1. Navigating Algorithm Changes

If there is one thing that social media platforms have become notorious for in recent years, it is their out-of-the-blue algorithmic changes. These can pretty much trounce a small business if it is too reliant on these platforms. 

Many former high-fliers on Facebook, who used to garner tens of millions in organic views each month, were pretty much buried overnight when the social media platform made changes to its algorithm, reducing the organic reach of new content substantially.

So, if you’re running campaigns with the hopes of garnering likes and followers, which can boost your organic reach over time, you might be in for a surprise at the very end.

The best way to navigate this is by taking your audiences out of the platform. This can be done either by getting them to sign up for your newsletter or by sharing other contact details. This allows you to continue to reach them.

2. Dealing With Ad Fatigue

Ad fatigue is real. When your audience sees the same ad one too many times, engagement drops, and your ads become less effective. Ad fatigue is also caused by seeing way too many ads, which causes users to simply tune off when shown another ad, which severely impacts your engagement and conversions.

This necessitates an ad strategy that involves constantly using different variations to stand out and get users to notice. Of course, this isn’t easy, and is rather a laborious process, coming with multiple ad formats, and new designs every few weeks to maintain your campaign’s performance.

Tools such as Predis.ai can come in handy here, allowing you to churn out new creatives and ad content fairly easily, without requiring much design experience.

Another great way to deal with this issue is by running ads on a schedule or implementing day parting, where your ads only run on days during which data has shown that it receives the best response.

This ensures that people aren’t constantly bombarded with your ads and that there is some novelty still being maintained.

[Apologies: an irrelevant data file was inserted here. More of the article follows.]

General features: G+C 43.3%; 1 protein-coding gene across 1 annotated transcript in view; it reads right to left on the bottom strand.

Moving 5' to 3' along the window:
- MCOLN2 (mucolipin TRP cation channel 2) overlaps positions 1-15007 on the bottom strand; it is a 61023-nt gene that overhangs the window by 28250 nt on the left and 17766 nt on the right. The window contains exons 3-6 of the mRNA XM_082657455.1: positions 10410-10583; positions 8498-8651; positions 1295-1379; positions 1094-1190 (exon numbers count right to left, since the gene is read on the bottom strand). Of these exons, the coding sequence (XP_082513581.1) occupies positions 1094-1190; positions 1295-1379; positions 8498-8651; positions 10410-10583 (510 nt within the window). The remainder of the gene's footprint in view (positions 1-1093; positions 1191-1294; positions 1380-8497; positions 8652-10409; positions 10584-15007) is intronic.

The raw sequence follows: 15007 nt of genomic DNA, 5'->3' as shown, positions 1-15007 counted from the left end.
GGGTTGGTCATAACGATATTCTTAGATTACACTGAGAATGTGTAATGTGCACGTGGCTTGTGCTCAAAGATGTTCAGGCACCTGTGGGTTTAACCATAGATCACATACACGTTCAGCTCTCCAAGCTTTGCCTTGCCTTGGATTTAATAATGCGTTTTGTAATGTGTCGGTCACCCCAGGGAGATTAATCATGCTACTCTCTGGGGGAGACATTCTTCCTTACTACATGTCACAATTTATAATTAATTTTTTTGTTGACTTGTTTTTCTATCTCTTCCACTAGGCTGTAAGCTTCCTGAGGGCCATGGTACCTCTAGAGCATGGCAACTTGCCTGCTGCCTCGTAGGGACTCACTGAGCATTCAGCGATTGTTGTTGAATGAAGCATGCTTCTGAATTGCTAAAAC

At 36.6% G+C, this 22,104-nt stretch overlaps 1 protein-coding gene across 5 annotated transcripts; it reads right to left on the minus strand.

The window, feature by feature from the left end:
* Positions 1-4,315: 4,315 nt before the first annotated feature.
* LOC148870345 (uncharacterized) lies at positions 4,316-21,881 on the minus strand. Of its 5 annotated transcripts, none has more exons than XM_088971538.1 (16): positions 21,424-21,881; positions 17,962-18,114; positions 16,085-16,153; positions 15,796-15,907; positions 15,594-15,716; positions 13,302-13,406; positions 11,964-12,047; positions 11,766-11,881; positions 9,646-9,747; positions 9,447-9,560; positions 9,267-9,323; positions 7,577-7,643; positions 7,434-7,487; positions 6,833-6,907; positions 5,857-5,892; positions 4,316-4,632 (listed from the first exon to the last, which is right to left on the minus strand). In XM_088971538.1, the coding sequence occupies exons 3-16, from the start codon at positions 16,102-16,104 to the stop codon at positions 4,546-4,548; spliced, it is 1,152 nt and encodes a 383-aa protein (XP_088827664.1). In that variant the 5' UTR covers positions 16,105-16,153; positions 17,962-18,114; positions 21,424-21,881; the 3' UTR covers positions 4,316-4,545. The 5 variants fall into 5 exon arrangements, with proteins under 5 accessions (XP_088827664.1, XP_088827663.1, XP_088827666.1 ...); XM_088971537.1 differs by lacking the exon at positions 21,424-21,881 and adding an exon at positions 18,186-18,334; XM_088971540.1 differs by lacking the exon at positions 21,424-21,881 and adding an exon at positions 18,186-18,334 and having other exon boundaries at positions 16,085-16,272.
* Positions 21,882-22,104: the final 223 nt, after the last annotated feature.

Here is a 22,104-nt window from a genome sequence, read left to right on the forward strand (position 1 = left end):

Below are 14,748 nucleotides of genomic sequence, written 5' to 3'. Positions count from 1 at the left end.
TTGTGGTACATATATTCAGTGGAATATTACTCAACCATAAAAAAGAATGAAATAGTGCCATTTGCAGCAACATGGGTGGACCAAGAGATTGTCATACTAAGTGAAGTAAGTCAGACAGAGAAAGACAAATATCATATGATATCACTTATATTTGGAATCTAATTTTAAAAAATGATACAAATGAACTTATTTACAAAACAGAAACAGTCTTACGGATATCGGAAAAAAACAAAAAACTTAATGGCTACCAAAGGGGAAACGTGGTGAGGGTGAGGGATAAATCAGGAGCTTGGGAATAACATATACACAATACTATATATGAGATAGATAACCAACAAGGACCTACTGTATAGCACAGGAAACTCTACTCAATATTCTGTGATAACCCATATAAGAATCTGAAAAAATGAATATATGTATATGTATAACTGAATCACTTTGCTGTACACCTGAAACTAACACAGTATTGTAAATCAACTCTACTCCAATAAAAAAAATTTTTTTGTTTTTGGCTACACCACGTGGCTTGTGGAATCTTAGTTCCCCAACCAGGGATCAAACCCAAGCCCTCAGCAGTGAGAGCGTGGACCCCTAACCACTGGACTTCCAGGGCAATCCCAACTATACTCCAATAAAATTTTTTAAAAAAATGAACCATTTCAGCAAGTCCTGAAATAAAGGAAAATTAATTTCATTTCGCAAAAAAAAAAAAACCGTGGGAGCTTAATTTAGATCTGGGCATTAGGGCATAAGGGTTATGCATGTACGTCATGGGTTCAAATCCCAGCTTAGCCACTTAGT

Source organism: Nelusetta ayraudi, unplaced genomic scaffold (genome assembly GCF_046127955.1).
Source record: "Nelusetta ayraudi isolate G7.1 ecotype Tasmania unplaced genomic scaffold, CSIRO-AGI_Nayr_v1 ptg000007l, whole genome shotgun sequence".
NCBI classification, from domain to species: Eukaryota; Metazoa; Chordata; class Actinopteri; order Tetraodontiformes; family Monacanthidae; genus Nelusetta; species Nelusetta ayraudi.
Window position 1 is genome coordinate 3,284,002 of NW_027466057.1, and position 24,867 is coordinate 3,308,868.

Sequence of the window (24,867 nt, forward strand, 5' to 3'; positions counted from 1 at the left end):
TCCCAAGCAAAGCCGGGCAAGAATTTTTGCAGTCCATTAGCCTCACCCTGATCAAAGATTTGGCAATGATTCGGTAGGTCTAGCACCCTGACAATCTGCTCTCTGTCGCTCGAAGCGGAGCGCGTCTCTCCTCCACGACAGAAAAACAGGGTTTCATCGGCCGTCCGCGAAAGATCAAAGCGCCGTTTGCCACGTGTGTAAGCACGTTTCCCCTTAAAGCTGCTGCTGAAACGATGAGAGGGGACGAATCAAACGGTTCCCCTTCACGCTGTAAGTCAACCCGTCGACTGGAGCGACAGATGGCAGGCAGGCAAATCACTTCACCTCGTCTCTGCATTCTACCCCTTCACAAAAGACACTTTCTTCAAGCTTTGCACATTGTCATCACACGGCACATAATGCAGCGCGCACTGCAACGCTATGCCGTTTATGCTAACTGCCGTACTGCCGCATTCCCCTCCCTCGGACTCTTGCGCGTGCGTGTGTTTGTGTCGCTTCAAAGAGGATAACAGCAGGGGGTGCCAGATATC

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3. Privacy & Regulatory Challenges

With great power comes great responsibility. The more targeted your ads, the more you tread on thin ice with privacy issues. Regulations such as GDPR in Europe and the CCPA in California are already weighing down on this industry and its many practices that border on the unethical.

Platforms like Facebook and Instagram no longer allow political ads and increase their moderation efforts manifold during election seasons. If your ad or its creative even gives a slight whiff of being political, it will either get buried or not be allowed to run at all.

There are no workarounds for this, and the only thing that can be done in this regard is to be mindful of the terms and conditions of the different ad platforms you use. You should also know the laws, regulations, and privacy rights accrued to consumers, and try your best to abide by them. 

4. Crisis Management in Social Media

Ever seen a brand mishandle a crisis on social media? It’s not pretty. But with the right strategies, even a potential PR disaster can be managed, or better yet, avoided. Effective crisis management on social media requires both proactive and reactive strategies. 

Brands should proactively establish a clear policy for handling potential crises. This includes monitoring social media channels for any signs of trouble, such as sudden spikes in negative feedback. This allows for rapid response before the issue escalates. 

Reactively, once a crisis hits, the key is swift and transparent communication. Addressing the issue head-on with honesty shows accountability and can often defuse tension. 

Importantly, adapting your response to the nature of the crisis, whether it’s a misinterpreted ad or a faulty product, helps tailor your message to the audience’s concerns, potentially turning a bad situation into an opportunity to demonstrate your brand’s values and commitment to customer satisfaction.

Conclusion

Social media advertising is a vast and dynamic field that keeps marketers on their toes. From managing budgets and calculating ROI to navigating privacy laws and staying relevant amidst algorithm changes, there’s always something new to learn. But the payoff can be massive. 

Whether you’re a small startup or a large corporation, mastering social media advertising can catapult your brand to new heights, provided that you play your cards well, and don’t get too greedy or high-handed when dealing with platforms and their users.

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Tanmay Ratnaparkhe

Co-founder @Predis.ai, 2X Entrepreneur, tech enthusiast, and SaaS expert, specializing in Instagram marketing and AI. With a knack for leveraging technology for marketing success, they share valuable insights and strategies to boost your digital presence and productivity.